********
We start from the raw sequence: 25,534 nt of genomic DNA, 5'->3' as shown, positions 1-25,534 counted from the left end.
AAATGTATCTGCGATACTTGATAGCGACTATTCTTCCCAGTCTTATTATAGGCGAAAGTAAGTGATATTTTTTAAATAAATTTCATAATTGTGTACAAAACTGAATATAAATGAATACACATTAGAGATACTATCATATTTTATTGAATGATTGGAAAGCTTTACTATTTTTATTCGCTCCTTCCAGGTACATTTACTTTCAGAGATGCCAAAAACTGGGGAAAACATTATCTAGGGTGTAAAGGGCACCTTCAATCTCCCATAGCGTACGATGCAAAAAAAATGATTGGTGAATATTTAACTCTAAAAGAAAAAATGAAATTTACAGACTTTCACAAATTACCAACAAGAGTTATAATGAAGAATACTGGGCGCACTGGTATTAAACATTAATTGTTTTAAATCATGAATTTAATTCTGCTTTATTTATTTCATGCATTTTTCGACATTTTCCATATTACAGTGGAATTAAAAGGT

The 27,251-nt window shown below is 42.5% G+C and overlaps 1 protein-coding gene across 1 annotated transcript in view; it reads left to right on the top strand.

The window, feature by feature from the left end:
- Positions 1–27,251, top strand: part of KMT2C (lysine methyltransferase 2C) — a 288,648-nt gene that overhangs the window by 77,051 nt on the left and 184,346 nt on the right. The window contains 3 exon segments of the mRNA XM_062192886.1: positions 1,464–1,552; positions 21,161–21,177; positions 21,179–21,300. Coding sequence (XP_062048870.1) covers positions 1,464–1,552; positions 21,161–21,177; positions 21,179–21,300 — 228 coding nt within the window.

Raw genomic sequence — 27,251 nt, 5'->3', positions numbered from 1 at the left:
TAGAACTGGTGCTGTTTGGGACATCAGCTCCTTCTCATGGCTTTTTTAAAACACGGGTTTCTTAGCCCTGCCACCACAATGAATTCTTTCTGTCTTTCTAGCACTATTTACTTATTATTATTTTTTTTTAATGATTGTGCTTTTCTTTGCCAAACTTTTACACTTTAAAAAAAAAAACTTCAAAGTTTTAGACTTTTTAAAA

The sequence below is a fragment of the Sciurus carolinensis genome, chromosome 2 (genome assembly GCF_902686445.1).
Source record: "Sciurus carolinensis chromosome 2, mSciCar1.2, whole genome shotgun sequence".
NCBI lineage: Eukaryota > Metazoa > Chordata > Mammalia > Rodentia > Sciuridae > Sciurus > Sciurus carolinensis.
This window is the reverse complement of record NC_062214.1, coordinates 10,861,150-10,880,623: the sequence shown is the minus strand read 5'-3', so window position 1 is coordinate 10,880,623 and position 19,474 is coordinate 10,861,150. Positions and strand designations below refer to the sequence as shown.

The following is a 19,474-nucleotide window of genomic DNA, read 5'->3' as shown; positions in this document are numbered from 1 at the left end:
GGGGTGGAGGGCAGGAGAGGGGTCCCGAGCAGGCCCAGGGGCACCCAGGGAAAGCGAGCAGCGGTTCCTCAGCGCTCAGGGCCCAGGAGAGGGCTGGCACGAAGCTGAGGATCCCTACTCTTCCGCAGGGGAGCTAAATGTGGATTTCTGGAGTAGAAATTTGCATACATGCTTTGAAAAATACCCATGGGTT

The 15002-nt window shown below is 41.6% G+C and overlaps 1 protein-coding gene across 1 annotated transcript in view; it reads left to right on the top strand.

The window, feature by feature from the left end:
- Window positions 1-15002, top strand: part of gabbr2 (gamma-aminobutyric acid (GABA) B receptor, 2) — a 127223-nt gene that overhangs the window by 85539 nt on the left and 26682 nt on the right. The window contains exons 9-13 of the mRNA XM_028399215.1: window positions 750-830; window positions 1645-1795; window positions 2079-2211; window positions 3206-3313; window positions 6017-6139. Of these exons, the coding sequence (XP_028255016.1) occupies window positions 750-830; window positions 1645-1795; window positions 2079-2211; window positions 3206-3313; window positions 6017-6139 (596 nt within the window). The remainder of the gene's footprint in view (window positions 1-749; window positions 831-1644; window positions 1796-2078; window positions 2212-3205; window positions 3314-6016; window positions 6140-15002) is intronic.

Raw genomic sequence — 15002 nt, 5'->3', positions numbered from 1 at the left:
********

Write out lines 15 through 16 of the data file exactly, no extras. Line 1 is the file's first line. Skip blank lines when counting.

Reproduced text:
The window, feature by feature from the left end:
- Window positions 1-15002, top strand: part of gabbr2 (gamma-aminobutyric acid (GABA) B receptor, 2) — a 127223-nt gene that overhangs the window by 85539 nt on the left and 26682 nt on the right. The window contains exons 9-13 of the mRNA XM_028399215.1: window positions 750-830; window positions 1645-1795; window positions 2079-2211; window positions 3206-3313; window positions 6017-6139. Of these exons, the coding sequence (XP_028255016.1) occupies window positions 750-830; window positions 1645-1795; window positions 2079-2211; window positions 3206-3313; window positions 6017-6139 (596 nt within the window). The remainder of the gene's footprint in view (window positions 1-749; window positions 831-1644; window positions 1796-2078; window positions 2212-3205; window positions 3314-6016; window positions 6140-15002) is intronic.